12-29-2016 Early member of Marx Brothers act had Coloma and Hartford ties; researcher seeks local fa

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Early member of Marx Brothers act had Coloma and Hartford ties; researcher seeks local family history

By Karl Bayer

A former resident of Hartford and Coloma, Fred Klute, has been mentioned in a book released this fall, Four of the Three Musketeers: The Marx Brothers on Stage.

Before film made them international comedy legends, the Marx Brothers developed their comic skills on stage for twenty-five years. In Four of the Three Musketeers: The Marx Brothers on Stage (Cloth, $35.00, October 2016), Robert S. Bader offers the first comprehensive history of the foursome’s hardscrabble early years honing their act in front of live audiences.

FRED KLUTE, EARLY MEMBER OF MARX BROTHERS ACT… This is the only known photo of the Six Mascots. Pictured (from the left): Aunt Hannah Schickler (sister of Minnie Marx, the mother of the Marx Brothers), Fred Klute, Julius (Groucho Marx), Milton (Gummo) Marx, Minnie Marx (mother of the Marx Brothers), and Arthur (Harpo) Marx.

Fred Klute performed with them as part of a larger group called the Six Mascots in Vaudeville (see photo).

Researcher Robert Moulton contacted the Tri-City Record in 2015 seeking information on Klute without disclosing the Marx Brothers connection. He did find some information in the local papers, including Klute’s obituary in the Watervliet Record, January 1948. The obituary mentioned Klute owning the Coloma Tavern, and a surviving grandmother Mrs. Lena Klute of Hartford and a sister, Anna Sherman also of Hartford.

In 2015, Moulton wrote the Tri-City Record, “As part of a research project on vaudeville I am looking for information on Fred C. Klute. Mr. Klute was born in Chicago on October 20, 1892, died in Coloma, Michigan on January 4, 1942, and was buried in Chicago. His father was a saloonkeeper in Chicago, and in about 1937, Fred Klute moved to Coloma and became the saloonkeeper of the Coloma Tavern at the corner of US-12 and Church Street. I believe the US-12 is now the I-94. Mr. Klute’s wife was Laura Beyl who lived in Coloma till her death in the late 1950s.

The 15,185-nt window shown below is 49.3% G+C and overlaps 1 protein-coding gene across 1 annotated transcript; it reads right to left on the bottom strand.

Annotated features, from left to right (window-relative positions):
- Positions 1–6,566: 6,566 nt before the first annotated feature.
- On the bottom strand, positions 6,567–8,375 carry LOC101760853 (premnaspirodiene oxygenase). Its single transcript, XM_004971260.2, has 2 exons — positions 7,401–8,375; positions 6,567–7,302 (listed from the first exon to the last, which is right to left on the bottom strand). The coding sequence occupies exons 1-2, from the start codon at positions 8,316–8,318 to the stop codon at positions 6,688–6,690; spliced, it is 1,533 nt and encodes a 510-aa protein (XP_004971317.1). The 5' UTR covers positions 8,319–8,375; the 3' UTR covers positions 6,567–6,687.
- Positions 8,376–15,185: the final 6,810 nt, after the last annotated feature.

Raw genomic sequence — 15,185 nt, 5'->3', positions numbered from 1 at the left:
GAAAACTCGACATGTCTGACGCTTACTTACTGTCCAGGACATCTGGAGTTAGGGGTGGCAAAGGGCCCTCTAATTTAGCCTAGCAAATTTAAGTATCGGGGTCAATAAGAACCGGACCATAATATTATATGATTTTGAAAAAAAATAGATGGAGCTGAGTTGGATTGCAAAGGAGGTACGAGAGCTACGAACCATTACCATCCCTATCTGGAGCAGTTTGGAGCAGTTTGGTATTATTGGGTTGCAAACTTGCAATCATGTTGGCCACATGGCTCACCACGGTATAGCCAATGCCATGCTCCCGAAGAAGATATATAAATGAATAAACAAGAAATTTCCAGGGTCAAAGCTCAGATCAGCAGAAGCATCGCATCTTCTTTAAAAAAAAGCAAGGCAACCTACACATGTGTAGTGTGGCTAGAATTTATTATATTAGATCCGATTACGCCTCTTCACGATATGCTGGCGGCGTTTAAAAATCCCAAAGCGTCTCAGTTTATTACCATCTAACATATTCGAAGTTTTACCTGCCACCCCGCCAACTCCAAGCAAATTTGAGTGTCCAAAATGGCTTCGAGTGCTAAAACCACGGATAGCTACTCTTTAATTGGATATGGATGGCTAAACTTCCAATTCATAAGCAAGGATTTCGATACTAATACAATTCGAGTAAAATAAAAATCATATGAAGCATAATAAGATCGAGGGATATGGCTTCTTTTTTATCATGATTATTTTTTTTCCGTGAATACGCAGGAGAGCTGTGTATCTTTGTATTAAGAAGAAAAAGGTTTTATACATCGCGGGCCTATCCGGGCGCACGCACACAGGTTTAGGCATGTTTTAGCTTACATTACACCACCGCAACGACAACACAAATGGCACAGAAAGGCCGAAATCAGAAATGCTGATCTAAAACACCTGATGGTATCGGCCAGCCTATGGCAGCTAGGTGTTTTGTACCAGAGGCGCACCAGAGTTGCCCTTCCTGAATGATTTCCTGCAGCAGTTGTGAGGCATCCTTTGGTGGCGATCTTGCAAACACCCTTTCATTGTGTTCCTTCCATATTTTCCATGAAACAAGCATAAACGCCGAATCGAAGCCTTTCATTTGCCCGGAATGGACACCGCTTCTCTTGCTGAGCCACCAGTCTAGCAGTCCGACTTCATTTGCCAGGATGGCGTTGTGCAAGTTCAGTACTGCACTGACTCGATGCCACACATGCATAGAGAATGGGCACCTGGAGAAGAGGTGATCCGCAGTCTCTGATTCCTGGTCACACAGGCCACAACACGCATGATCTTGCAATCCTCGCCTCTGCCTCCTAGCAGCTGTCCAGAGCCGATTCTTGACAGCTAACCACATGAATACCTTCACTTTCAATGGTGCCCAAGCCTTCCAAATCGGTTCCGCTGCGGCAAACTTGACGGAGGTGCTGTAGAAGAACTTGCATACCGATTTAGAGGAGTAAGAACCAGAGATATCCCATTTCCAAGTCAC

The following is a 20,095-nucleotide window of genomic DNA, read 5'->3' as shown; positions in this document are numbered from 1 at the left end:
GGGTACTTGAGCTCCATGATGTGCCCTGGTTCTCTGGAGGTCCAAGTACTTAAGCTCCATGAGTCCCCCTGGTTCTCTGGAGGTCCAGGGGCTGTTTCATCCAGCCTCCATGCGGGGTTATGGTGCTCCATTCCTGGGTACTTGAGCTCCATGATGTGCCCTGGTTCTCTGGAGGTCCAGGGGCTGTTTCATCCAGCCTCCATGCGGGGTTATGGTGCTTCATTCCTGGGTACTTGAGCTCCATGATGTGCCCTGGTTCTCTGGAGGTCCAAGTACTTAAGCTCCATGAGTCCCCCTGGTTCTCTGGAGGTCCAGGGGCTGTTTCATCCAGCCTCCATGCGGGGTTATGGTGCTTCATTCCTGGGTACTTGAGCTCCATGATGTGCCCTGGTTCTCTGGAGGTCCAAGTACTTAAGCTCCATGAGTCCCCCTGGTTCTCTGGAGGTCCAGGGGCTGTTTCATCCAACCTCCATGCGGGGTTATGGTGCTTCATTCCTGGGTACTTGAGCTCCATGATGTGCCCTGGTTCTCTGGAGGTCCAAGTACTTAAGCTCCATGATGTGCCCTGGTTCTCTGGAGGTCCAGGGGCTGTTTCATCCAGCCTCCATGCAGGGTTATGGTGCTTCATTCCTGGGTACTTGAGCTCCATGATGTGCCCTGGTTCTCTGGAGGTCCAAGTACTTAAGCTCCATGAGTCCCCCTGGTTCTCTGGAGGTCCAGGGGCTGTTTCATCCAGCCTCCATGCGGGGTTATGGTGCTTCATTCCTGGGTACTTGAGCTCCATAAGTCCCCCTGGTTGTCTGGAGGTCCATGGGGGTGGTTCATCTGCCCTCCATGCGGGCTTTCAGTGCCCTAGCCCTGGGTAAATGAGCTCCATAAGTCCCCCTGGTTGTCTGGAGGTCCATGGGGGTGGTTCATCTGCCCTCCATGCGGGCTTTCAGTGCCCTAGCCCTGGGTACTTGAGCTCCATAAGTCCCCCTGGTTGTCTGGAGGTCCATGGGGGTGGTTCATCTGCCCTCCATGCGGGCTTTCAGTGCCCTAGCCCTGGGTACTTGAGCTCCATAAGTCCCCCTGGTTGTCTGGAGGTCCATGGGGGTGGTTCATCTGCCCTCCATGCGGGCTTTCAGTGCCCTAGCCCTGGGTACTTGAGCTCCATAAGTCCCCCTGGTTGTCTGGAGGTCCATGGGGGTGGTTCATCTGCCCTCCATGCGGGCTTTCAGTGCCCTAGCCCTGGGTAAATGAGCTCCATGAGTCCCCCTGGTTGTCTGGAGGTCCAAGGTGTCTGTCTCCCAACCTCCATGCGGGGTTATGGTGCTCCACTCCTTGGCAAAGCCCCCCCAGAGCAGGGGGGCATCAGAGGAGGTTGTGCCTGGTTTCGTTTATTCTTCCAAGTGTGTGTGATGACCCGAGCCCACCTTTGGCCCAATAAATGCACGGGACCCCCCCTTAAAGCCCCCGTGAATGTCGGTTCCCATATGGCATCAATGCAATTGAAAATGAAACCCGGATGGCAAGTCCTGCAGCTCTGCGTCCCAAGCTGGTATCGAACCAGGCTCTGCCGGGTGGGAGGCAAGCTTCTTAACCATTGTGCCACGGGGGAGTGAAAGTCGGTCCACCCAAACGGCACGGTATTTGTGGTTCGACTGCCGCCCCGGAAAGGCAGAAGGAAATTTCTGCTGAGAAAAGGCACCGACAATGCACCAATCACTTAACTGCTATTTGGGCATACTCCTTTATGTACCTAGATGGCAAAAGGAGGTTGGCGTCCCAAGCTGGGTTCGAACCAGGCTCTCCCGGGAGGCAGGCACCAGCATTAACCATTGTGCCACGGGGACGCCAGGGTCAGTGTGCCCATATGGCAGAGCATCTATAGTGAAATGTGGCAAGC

“Mr. Klute entered vaudeville at least as early as 1910 and performed till the mid teens, his biggest success being a part of the act Bennett, Klute & King. He may also have performed under the name Hutchins. I would greatly appreciate hearing from anyone with information on Mr. Klute in this time period and/or has photographs of him.”

Recently Moulton again wrote the Record reporting some success. “All doubt was removed when I found his obituary in local papers that made a reference to participation in the act.”

Moulton is continuing his quest to find information after the completion of the book.  He wrote recently, “My interest here is to see if I can flesh out the story of Fred Klute for future editions of the book on the Marx Brothers. Or come upon any photos, reminiscences, or anything else that may have been saved by the family. For example, even finding out the full names of the other members of ‘Bennett, Klute, and King’ or ‘Bennett, Klute, and Pierce’ could help, because then I might be able to trace those families. Fred Klute is harder to trace as he appears to be an only child and had no children of his own.

“I’m hoping now to find a relative who may be able to give me better information.”

Moulton shared what he knows so far… Fred Klute was of interest because he is a previously unknown partner of the Marx Brothers during the earliest days of their vaudeville stage career.

Fred C. Klute was born on October 20, 1892 in Chicago, where his father was a saloonkeeper. In November 1909, the Marx family relocated from New York to the center of small-time vaudeville: Chicago. The Klute family lived nearby and when the new Marx Brothers act, the Six Mascots, debuted in December 1909 Fred Klute was a member. The act consisted of three Marx Brothers: Julius (Groucho), Arthur (Harpo), Milton (Gummo), their mother Minnie and her sister Hannah. Fred Klute was the sixth Mascot. Fred stayed with the act for one year during which time the Marx act transformed from a musical act with some comedy to a comedy centered act. This time period was